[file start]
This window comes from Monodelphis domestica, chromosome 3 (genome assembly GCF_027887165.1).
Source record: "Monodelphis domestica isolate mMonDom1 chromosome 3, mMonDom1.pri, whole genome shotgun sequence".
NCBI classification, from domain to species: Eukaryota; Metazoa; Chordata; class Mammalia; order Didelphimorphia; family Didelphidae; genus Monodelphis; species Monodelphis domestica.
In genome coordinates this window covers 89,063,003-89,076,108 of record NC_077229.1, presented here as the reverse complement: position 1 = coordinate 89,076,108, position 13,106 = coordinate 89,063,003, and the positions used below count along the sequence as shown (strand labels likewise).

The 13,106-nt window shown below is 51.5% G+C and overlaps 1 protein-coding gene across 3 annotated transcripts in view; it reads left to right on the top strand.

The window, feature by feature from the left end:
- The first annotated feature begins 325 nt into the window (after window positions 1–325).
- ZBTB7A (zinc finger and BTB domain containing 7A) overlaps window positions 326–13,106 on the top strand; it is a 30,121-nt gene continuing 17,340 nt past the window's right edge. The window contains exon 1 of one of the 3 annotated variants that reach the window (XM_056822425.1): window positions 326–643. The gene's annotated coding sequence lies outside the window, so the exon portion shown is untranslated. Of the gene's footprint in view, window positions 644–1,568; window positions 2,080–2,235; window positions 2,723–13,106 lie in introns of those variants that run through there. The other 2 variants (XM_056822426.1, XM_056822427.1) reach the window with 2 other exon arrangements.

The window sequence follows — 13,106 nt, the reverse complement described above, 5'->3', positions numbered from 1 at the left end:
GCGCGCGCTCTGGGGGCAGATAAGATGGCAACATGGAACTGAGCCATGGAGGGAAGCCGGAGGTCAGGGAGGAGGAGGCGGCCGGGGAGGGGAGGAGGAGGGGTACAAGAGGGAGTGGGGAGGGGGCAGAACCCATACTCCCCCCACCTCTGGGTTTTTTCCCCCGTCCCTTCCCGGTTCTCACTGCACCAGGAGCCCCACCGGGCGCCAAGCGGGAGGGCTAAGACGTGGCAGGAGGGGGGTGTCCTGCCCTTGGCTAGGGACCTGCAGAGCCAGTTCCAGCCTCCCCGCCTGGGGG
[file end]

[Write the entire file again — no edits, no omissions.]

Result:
This window comes from Monodelphis domestica, chromosome 3 (genome assembly GCF_027887165.1).
Source record: "Monodelphis domestica isolate mMonDom1 chromosome 3, mMonDom1.pri, whole genome shotgun sequence".
NCBI classification, from domain to species: Eukaryota; Metazoa; Chordata; class Mammalia; order Didelphimorphia; family Didelphidae; genus Monodelphis; species Monodelphis domestica.
In genome coordinates this window covers 89,063,003-89,076,108 of record NC_077229.1, presented here as the reverse complement: position 1 = coordinate 89,076,108, position 13,106 = coordinate 89,063,003, and the positions used below count along the sequence as shown (strand labels likewise).

The 13,106-nt window shown below is 51.5% G+C and overlaps 1 protein-coding gene across 3 annotated transcripts in view; it reads left to right on the top strand.

The window, feature by feature from the left end:
- The first annotated feature begins 325 nt into the window (after window positions 1–325).
- ZBTB7A (zinc finger and BTB domain containing 7A) overlaps window positions 326–13,106 on the top strand; it is a 30,121-nt gene continuing 17,340 nt past the window's right edge. The window contains exon 1 of one of the 3 annotated variants that reach the window (XM_056822425.1): window positions 326–643. The gene's annotated coding sequence lies outside the window, so the exon portion shown is untranslated. Of the gene's footprint in view, window positions 644–1,568; window positions 2,080–2,235; window positions 2,723–13,106 lie in introns of those variants that run through there. The other 2 variants (XM_056822426.1, XM_056822427.1) reach the window with 2 other exon arrangements.

The window sequence follows — 13,106 nt, the reverse complement described above, 5'->3', positions numbered from 1 at the left end:
GCGCGCGCTCTGGGGGCAGATAAGATGGCAACATGGAACTGAGCCATGGAGGGAAGCCGGAGGTCAGGGAGGAGGAGGCGGCCGGGGAGGGGAGGAGGAGGGGTACAAGAGGGAGTGGGGAGGGGGCAGAACCCATACTCCCCCCACCTCTGGGTTTTTTCCCCCGTCCCTTCCCGGTTCTCACTGCACCAGGAGCCCCACCGGGCGCCAAGCGGGAGGGCTAAGACGTGGCAGGAGGGGGGTGTCCTGCCCTTGGCTAGGGACCTGCAGAGCCAGTTCCAGCCTCCCCGCCTGGGGG